Chicago mayor wants marijuana decriminalized across Illinois
The Windy City leader spoke in support of decriminalizing pot possession across the Prairie State during an appearance on Tuesday this week before the Illinois General Assembly, where he testified for an hour-and-a-half, according to the Chicago Tribune, about a potential lift on the state’s pot prohibition.
Only two states — Washington and Colorado — currently allow adults to enjoy recreational weed, but locales across the United States are increasingly authorizing medical marijuana programs that let patients enjoy pot with a valid doctor’s prescription. Twenty-three states across the US have medical marijuana program as of June, and voters in Washington, DC recently approved a measure that drastically reduces the fines levied at persons caught with small amounts of pot.
Emanuel is apparently hoping that Illinois follows in the footsteps of the nation’s capital, and told lawmakers this week that the state should decriminalize marijuana as well and reduce the punishment for people caught in possession of one gram or less to a misdemeanor.
“It’s time, in my view, to free up our criminal justice system to address our real public safety challenges and build on the progress that has been made,” Emanuel said, according to the Tribune.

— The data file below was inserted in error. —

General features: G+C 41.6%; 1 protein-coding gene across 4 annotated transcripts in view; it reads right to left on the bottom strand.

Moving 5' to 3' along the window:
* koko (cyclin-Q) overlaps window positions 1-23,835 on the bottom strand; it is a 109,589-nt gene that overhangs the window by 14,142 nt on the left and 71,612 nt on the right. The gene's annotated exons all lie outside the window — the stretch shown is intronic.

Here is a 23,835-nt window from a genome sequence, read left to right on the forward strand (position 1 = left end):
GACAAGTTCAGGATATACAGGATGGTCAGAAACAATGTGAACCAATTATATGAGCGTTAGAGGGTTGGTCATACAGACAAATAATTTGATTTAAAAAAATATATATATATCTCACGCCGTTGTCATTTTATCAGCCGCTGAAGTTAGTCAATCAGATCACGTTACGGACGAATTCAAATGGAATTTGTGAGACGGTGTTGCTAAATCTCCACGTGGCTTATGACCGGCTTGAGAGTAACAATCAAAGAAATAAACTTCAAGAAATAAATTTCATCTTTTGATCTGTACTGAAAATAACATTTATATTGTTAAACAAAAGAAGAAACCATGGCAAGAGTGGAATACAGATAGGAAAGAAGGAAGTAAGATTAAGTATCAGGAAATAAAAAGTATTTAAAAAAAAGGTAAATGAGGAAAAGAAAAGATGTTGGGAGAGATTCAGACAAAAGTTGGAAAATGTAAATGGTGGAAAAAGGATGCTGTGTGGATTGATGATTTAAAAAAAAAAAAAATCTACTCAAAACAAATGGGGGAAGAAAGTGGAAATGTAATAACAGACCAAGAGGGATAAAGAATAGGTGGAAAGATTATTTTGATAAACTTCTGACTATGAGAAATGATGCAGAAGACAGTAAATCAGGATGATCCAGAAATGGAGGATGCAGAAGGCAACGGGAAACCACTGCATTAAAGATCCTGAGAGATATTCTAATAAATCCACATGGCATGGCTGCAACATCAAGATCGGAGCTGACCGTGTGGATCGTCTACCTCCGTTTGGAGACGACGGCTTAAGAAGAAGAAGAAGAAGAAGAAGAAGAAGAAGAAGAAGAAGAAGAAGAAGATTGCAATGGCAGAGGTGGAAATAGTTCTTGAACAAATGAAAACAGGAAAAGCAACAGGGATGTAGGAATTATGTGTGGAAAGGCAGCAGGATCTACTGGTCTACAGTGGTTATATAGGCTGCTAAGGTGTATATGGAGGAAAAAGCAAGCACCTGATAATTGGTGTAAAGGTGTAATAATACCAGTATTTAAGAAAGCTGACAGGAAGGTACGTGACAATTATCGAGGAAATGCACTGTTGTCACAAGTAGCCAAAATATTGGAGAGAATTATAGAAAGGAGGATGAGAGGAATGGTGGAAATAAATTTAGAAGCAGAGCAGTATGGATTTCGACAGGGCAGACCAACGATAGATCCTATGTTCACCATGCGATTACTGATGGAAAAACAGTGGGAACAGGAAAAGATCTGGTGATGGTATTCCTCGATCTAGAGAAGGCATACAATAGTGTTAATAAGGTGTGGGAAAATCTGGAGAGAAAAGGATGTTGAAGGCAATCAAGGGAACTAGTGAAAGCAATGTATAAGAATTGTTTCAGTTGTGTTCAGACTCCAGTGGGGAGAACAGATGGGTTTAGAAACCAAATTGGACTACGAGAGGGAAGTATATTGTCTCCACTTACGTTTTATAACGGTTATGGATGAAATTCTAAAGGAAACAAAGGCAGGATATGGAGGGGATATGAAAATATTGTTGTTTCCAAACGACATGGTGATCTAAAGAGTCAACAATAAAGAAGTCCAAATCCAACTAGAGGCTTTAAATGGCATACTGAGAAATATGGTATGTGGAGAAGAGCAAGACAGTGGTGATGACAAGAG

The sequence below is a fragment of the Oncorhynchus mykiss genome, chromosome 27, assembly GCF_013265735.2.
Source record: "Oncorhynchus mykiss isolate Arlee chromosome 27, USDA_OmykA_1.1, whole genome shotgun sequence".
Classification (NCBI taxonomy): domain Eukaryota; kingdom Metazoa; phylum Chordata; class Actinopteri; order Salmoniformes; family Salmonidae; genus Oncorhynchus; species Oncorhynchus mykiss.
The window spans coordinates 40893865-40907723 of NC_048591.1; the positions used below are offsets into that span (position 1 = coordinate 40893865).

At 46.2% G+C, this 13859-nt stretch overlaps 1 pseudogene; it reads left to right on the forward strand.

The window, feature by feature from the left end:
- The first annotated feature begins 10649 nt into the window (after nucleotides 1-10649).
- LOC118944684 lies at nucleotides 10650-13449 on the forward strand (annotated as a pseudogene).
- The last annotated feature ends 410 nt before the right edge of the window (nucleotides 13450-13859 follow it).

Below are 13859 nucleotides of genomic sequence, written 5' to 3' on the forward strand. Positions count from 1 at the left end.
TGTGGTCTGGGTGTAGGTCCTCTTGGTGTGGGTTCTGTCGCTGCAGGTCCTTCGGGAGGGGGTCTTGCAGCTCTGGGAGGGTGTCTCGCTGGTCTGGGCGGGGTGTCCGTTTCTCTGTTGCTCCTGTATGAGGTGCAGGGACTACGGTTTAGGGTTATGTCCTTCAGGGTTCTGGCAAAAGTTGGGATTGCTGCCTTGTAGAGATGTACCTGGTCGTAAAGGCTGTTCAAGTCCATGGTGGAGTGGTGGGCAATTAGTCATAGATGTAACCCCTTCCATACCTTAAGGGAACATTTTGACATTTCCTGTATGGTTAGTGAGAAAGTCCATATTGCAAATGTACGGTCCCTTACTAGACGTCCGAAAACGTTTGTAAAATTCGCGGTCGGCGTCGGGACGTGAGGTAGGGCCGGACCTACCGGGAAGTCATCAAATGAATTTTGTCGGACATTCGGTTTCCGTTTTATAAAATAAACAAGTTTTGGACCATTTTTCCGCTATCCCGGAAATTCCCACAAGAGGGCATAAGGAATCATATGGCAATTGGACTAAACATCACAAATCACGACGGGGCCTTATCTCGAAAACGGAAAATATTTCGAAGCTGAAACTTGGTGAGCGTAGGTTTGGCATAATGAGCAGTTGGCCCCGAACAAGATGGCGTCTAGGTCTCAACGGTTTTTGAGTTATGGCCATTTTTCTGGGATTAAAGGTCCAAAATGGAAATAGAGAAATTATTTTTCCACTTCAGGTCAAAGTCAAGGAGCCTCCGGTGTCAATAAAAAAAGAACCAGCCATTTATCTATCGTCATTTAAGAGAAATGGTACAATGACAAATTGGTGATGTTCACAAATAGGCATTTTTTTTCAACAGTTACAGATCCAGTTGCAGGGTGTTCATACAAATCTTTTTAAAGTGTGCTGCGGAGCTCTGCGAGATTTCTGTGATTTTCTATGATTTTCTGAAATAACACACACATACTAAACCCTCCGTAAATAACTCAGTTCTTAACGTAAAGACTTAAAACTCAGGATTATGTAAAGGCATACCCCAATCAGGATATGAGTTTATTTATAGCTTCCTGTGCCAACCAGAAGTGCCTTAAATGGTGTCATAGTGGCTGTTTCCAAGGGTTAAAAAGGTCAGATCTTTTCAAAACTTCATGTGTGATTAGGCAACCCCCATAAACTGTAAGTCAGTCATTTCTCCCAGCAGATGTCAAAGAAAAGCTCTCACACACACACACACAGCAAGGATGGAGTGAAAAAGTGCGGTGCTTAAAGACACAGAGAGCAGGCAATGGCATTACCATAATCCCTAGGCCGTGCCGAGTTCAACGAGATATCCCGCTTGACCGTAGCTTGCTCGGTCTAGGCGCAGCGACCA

By decriminalizing marijuana, the mayor continued, the state would “change not just the criminal system and the fact that we’ll save time and money,” but “will change people’s lives.”
“Some who are walking around with a felony, their employment prospects, their job prospects, their lives are on a different trajectory than if they had a misdemeanor associated with them,” Emanuel said. "It doesn't make sense that one arrest for a very small amount of a controlled substance can lead to a lifetime of struggles, sending people in and out of prison and putting up barriers to getting a job or finding a place to live. We need action from Springfield,” he added, in reference to the state capital.
"It is time to put our sentencing policies in line with our values, reduce penalties for nonviolent, low-level drug offenses so we don't put people in prison who need drug treatment,” testified Emanuel, according to the Christian Science Monitor.
The mayor’s latest remarks may be considered a risk given the odds it could have an adverse effect on his chances of re-election in February 2015, but doesn’t signal a significant about face for Emanuel: in 2012, the mayor supported a measure that sought to let police issue fines to Chicagoans caught with small amounts of marijuana in lieu of placing those persons under arrest.
According to a study published by the Roosevelt University in Illinois earlier this year, officers with the Chicago Police Department spent upwards of 63,000 hours in 2013 issuing misdemeanor arrests for pot possession.
Illinois last year became the twentieth state in the US to legalize medicinal marijuana and has since been joined by three others.
“It’s important we do whatever we can to ease their pain,” Governor Pat Quinn said when he signed the bill into law last August. “The reason I’m signing the bill is because it is so tightly and properly drafted.”